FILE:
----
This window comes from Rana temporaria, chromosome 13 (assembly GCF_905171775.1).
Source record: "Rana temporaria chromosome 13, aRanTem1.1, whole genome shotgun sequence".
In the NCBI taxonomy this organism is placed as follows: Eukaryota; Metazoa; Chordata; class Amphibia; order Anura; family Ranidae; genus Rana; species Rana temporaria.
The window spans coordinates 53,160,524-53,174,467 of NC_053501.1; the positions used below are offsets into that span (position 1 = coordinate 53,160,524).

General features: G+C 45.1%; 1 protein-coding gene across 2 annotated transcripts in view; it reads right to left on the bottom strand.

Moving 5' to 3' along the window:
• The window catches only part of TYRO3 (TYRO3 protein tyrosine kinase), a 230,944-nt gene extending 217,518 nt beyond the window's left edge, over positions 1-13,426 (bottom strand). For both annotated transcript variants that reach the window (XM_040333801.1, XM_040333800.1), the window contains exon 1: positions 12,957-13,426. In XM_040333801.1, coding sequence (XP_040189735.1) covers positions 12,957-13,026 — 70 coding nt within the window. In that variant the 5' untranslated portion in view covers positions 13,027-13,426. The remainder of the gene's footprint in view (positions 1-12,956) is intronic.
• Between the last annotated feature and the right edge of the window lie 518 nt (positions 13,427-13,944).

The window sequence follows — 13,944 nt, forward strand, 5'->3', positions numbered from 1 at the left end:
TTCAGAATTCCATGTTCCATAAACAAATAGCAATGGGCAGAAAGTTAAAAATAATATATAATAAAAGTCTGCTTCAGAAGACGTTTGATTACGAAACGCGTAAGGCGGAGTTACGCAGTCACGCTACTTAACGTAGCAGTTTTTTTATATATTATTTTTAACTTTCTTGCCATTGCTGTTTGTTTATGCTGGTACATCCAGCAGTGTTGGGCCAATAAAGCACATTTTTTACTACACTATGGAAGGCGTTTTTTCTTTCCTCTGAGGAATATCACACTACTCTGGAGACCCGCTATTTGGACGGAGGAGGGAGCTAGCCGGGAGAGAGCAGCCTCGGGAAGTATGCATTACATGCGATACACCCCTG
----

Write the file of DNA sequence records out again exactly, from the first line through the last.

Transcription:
This window comes from Rana temporaria, chromosome 13 (assembly GCF_905171775.1).
Source record: "Rana temporaria chromosome 13, aRanTem1.1, whole genome shotgun sequence".
In the NCBI taxonomy this organism is placed as follows: Eukaryota; Metazoa; Chordata; class Amphibia; order Anura; family Ranidae; genus Rana; species Rana temporaria.
The window spans coordinates 53,160,524-53,174,467 of NC_053501.1; the positions used below are offsets into that span (position 1 = coordinate 53,160,524).

General features: G+C 45.1%; 1 protein-coding gene across 2 annotated transcripts in view; it reads right to left on the bottom strand.

Moving 5' to 3' along the window:
• The window catches only part of TYRO3 (TYRO3 protein tyrosine kinase), a 230,944-nt gene extending 217,518 nt beyond the window's left edge, over positions 1-13,426 (bottom strand). For both annotated transcript variants that reach the window (XM_040333801.1, XM_040333800.1), the window contains exon 1: positions 12,957-13,426. In XM_040333801.1, coding sequence (XP_040189735.1) covers positions 12,957-13,026 — 70 coding nt within the window. In that variant the 5' untranslated portion in view covers positions 13,027-13,426. The remainder of the gene's footprint in view (positions 1-12,956) is intronic.
• Between the last annotated feature and the right edge of the window lie 518 nt (positions 13,427-13,944).

The window sequence follows — 13,944 nt, forward strand, 5'->3', positions numbered from 1 at the left end:
TTCAGAATTCCATGTTCCATAAACAAATAGCAATGGGCAGAAAGTTAAAAATAATATATAATAAAAGTCTGCTTCAGAAGACGTTTGATTACGAAACGCGTAAGGCGGAGTTACGCAGTCACGCTACTTAACGTAGCAGTTTTTTTATATATTATTTTTAACTTTCTTGCCATTGCTGTTTGTTTATGCTGGTACATCCAGCAGTGTTGGGCCAATAAAGCACATTTTTTACTACACTATGGAAGGCGTTTTTTCTTTCCTCTGAGGAATATCACACTACTCTGGAGACCCGCTATTTGGACGGAGGAGGGAGCTAGCCGGGAGAGAGCAGCCTCGGGAAGTATGCATTACATGCGATACACCCCTG